About halfway through playwright Annie Baker’s self-assured and pitch-perfect directorial debut Janet Planet, 11-year-old Lacy (Zoe Ziegler) rolls over in bed and turns to her mother Janet (Julianne Nicholson) with an innocent prompt. “You know what’s funny?” she asks. “Every moment of my life is hell.” At such a gentle moment, in such a casual way, she delivers a melodramatic gut-punch. You can’t help choking out a laugh. 

Throughout this existential comedy, lighthearted coming-of-age drama, and sublime slice of Western Massachusetts life, Lacy has a habit of expressing herself in unintentionally funny, wounding ways to her mother. It’s a characteristic that’s baked into their codependent relationship that Lacy struggles to maintain in the months before she begins sixth grade. An outcast amongst her peers, she tests her mother’s patience and devotion, threatening to kill herself if she doesn’t help her escape summer camp. Later, as she settles back home, Lacy insists they still sleep in the same bed. 

Janet wants to correct these “bad patterns” but knows she has her own to solve as well. Mostly, her taste in romantic partners. Baker chapters her movie––set in 1991––around the people that enter Janet’s life: there’s Wayne (Will Patton), a stoic, migraine-plagued single father; Regina (Sophie Okonedo), a old friend who has just left a toxic relationship; and Avi (Elias Koteas), Regina’s ex, a creative director at a nearby experimental theater troupe. Their presence––oft-unexplained, sometimes hurtful, rarely beneficial––shapes the arc of Lacy’s summer. It also influences her feelings towards her mother, a licensed acupuncturist practicing an earthy, crunchy lifestyle around their secluded, verdant property.

Baker has been impressive ever since debuting her breakthrough The Flick, an off-Broadway production that follows three employees at a run-down movie theater around Worcester, Mass. That three-hour-long play mostly follows their daily cleaning duties––wiping counters, mopping floors, sucking up popcorn. It won the Obie in 2013 and was awarded a Pulitzer in 2014. Like all her plays, there’s not much dialogue or interior exposition. Baker revels in the silence and still, in-between moments.

Those same qualities come through here. Seen through Lacy’s eyes, Janet Planet follows its young protagonist’s daily routines throwing tea parties with a stable of clay figurines and walking to an elderly neighbor’s home for piano lessons. Baker keeps her camera focused on these artistic endeavors––she watches Lacy squeeze small squirts of JuicyJuice into miniature cups and observes her little fingers tickling the keyboard through the completion of a full song. It’s a slower––no less fulfilling––cinema à la Kelly Reichardt, whose most recent feature Showing Up also revels in watching artists meticulously hone their craft and observe the world around them. 

With such a deliberate style, there’s a tendency to lose the rhythm and sense of momentum. But Baker casts a warm, humid spell with her keen eye and ear––she uses up the entire width of the frame with compositions that provoke mystery, and builds an organic soundscape of bird calls and cricket chirps that lull you into Lacy’s world. That leaves room to appreciate the different energies within Janet’s home––whether that’s Wayne’s quiet, unnerving dinners on the back patio, or Regina’s stoned, late-night conversations that turn judgmental. Baker’s static, nostalgic 16mm camera imbues an almost memory-like quality to these dynamics, as though they’re snapshots of the past taking place in the present.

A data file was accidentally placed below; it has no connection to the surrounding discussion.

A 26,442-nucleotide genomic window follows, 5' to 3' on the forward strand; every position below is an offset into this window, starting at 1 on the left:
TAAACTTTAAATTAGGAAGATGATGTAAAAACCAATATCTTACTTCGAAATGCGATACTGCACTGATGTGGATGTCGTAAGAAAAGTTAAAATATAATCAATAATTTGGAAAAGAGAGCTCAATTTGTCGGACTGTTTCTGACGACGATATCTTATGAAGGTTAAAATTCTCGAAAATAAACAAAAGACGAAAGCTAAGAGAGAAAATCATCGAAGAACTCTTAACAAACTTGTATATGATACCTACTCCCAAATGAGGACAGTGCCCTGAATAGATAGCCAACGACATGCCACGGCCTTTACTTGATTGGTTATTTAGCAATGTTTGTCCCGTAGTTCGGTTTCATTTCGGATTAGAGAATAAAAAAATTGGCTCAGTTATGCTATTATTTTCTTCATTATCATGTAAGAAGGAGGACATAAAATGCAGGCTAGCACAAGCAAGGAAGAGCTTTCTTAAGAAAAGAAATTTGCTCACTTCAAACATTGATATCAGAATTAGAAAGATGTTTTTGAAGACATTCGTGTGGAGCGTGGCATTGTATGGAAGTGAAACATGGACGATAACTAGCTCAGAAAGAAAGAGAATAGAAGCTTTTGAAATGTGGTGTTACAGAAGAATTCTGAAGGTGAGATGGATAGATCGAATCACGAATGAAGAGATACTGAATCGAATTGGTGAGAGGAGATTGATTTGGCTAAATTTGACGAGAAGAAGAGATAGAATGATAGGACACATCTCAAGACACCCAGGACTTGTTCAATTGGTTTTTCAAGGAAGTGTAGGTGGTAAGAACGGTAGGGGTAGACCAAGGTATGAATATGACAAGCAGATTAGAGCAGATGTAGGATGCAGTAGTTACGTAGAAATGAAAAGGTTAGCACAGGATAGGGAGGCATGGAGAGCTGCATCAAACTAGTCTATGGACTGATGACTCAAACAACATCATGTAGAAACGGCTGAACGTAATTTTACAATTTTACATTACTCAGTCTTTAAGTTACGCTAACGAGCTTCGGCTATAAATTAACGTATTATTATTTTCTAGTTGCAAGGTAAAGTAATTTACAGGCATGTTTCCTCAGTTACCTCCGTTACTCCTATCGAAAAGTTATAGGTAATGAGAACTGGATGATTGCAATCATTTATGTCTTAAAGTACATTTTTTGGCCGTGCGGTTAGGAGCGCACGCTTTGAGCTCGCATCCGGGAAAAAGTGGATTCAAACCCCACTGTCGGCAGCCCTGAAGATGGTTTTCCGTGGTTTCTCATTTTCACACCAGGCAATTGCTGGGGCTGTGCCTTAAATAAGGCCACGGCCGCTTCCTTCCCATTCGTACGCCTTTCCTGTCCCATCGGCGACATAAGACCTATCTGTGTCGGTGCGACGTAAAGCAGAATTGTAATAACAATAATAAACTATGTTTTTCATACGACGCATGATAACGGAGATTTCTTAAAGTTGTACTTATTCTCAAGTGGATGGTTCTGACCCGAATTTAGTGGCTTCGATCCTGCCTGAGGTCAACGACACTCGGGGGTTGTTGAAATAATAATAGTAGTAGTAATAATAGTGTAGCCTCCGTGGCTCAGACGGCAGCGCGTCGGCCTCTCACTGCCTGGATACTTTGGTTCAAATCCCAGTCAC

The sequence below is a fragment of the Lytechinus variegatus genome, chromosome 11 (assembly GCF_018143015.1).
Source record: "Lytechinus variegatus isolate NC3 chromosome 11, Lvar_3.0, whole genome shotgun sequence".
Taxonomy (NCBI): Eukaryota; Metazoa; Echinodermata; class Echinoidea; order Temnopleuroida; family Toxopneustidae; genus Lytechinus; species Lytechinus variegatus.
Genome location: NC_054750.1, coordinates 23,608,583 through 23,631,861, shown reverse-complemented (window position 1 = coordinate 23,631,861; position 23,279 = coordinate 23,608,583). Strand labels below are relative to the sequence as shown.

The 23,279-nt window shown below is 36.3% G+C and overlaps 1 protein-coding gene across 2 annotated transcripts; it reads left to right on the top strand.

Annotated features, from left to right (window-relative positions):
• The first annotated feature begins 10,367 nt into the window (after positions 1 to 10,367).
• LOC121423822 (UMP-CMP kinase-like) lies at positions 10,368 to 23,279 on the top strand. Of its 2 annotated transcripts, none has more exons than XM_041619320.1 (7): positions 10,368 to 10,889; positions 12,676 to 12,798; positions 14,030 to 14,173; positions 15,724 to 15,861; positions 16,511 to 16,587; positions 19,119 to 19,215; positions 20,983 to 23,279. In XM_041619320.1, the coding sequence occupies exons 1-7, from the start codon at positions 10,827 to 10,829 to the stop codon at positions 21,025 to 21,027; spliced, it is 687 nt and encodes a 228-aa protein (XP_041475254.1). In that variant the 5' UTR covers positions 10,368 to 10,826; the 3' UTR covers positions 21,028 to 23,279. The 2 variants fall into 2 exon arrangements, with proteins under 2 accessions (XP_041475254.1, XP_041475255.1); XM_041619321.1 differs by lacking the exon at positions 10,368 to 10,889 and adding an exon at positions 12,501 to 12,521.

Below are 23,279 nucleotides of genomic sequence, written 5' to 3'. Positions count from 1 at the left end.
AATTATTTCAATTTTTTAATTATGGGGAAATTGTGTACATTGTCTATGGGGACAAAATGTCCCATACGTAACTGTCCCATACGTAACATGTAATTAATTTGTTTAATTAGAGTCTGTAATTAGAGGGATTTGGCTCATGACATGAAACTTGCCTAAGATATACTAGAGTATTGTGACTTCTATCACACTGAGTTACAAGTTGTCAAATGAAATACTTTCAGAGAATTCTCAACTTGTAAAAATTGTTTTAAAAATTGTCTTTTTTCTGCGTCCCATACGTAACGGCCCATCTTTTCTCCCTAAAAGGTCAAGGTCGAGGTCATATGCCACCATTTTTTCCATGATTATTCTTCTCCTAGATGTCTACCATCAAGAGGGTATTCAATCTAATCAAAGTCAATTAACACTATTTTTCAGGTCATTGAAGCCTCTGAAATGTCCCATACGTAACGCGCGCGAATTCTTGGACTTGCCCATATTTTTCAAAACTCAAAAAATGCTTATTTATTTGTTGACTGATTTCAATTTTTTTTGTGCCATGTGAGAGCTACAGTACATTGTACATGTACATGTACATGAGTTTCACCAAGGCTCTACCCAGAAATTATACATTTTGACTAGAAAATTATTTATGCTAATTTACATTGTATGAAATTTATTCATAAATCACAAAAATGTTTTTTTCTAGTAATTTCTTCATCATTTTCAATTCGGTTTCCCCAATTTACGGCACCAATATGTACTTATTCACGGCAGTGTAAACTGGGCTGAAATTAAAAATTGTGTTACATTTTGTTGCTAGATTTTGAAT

One can constantly sense Lacy’s brain processing as adults (and occasionally friends, like Wayne’s daughter, Sequoia) enter and exit her life. She might have trouble grasping the complexities of her mother’s relationships, but she still manages to hold her accountable. “I think you have to break up with him,” she tells Janet one day about Wayne. Spectacled with coarse red hair, Ziegler is a thrill to watch. Despite the shortage of dialogue, she gives Lacy an inner curiosity and imagination (her skeptical gaze often narrows into her mother’s earrings or the hair on someone’s neck) that’s betrayed by the burden of needing to parent the adult central to her life. 

This problem has always plagued Janet, who realizes her easy ability to trap men into falling in love with her. “I think it’s ruined my life,” she tells Lacy. Though these are heady concepts for her daughter to grasp, they epitomize the strangely mature connection they share. Nicholson’s understated performance, often bathed in the forest’s natural glow, cements this obscured bond. She maximizes her limited opportunities to share Janet’s background and behavior, finding ways through expressions, long pauses, and earnest responses that encourage compassion even in unwarranted moments. Her small, careful smiles mask a fragile, melancholic state that Lacy seems on the precipice of grasping. 

Baker has described Janet Planet as a story about “falling out of love with your mother.” You can see the slow drips of that process––the sudden emergence of a girl ready to start building her own identity, who might not need to share her mother’s bed as she drifts to sleep anymore. But there’s also an overwhelming warmth in the way this small fracture exposes itself. In her pivot to a new medium, Baker has captured a portrait of two people striving and struggling to grow alongside––and separate from––each other with such natural grace and confidence. Why can’t all transitions feel this easy? 

Janet Planet screened at New York Film Festival and will be released by A24 in 2024.

Grade: A-

No more articles